Start with Miami and Jim Morris. You can’t see the Hurricane uniforms and not get nostalgic for Rosenblatt. Morris is one of those old dugout dwellers whom Piv covered way back when. With Augie Garrido retired now, there are fewer graybeards like Morris still around, chasing the ring. And you can see it in his face, Piv, the older you get, the more you love the game, appreciate the at-bats.

You love underdog stories, too, the little guy, and we got ’em. Coastal Carolina and UC Santa Barbara are first-timers and there’s still nothing like watching the kids’ faces the first time they walk into the stadium — or do the autograph line. Awesome doesn’t cover it.

Of course, Piv, you know Coastal’s football coach, Joe Moglia. The Chanticleers will probably never believe that Moglia coached football in this stadium, but you believe it, because you covered those Omaha Nighthawks.

The cool thing about the Chanticleers and Gauchos making it is it keeps the fire burning for the little guy.

Raising scholarships from 11.5 to 14 or 15 is a hot topic, one that came up in the Friday NCAA press conference. If it happens, a lot of kids will benefit, but some of the smaller schools won’t be able to do it. And the CWS might lose some of the little guys.

Fortunately, they’re still around — and what UCSB and CCU did at Louisville and LSU showed there’s still balance in the game.

We thought this might be the SEC tournament North, Piv, but only one southern fried team made it. It’s good to see Florida here — the Gators have played like the No. 1 team in the country all season. You want that kind of team to be in the national championship event. Now, we’ll see if UF can finally get that CWS title.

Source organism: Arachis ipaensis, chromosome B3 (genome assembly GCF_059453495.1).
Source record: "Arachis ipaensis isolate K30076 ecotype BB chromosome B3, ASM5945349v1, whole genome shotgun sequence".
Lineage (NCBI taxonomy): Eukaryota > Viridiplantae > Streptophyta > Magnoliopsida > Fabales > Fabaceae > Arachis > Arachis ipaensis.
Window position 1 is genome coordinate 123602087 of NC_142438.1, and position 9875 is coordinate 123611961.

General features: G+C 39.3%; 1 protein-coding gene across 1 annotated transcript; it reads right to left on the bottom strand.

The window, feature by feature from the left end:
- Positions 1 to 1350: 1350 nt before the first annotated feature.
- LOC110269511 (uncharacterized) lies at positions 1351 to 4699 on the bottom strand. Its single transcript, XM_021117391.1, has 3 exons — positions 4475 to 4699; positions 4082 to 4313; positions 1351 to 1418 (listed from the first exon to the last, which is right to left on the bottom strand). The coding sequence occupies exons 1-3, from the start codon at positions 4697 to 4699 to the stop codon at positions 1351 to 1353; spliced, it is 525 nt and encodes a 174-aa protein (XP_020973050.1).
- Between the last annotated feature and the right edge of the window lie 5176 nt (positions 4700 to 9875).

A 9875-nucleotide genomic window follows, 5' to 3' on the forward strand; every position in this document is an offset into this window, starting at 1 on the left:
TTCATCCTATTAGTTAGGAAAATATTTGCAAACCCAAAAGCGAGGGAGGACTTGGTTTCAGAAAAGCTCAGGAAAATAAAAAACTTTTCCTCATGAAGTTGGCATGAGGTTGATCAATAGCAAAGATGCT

You’d definitely get a kick out of the old Big Eight team here, Oklahoma State. It’s been a while since we’ve seen the orange and black, but you’d recognize a familiar face: Head coach Josh Holliday played for that last OSU team that made the CWS in 1999.

That was the year Coach Morris won his first CWS title at Miami and we’ll change the subject, because we all don’t need to feel any older.

You know what we do need? A game of catch.

Piv’s wife (Sue), daughter (Shannon) and son (Bret) have asked local media to spread the word on an idea to help Piv. It’s called “Play Catch For Piv.”

They sent out orange baseballs (orange, the color of kidney cancer) to various media and community outlets with the idea of getting a game of catch going. And then taking a photo or video of it and posting it to the “Play Catch For Piv” Facebook page.

Among those who have so far include Virginia coach Brian O’Connor and Oregon basketball coach Dana Altman, who played catch with assistant coach Kevin McKenna — both former Creighton coaches. Piv has covered all three men.

You don’t need an orange ball to play catch. Bring a ball and glove to the CWS. Let’s turn the CWS streets and parking lots into games of catch this week. That’s the spirit of baseball, of the CWS. And we’ll count it as Piv’s 500th game if he can’t get here.

You know what, Piv? If the steroids get you going, take some and get out here. The NCAA has promised to allow steroids at the CWS, just this once.

And up in the press box, they’re allowing cheering, just this once.

Get back here soon.

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Sports columnist

Tom is The World-Herald's lead sports columnist. Since he started in Omaha in 1991, he's covered just about anything you can imagine. Follow him on Twitter @TomShatelOWH. Phone: 402-444-1025.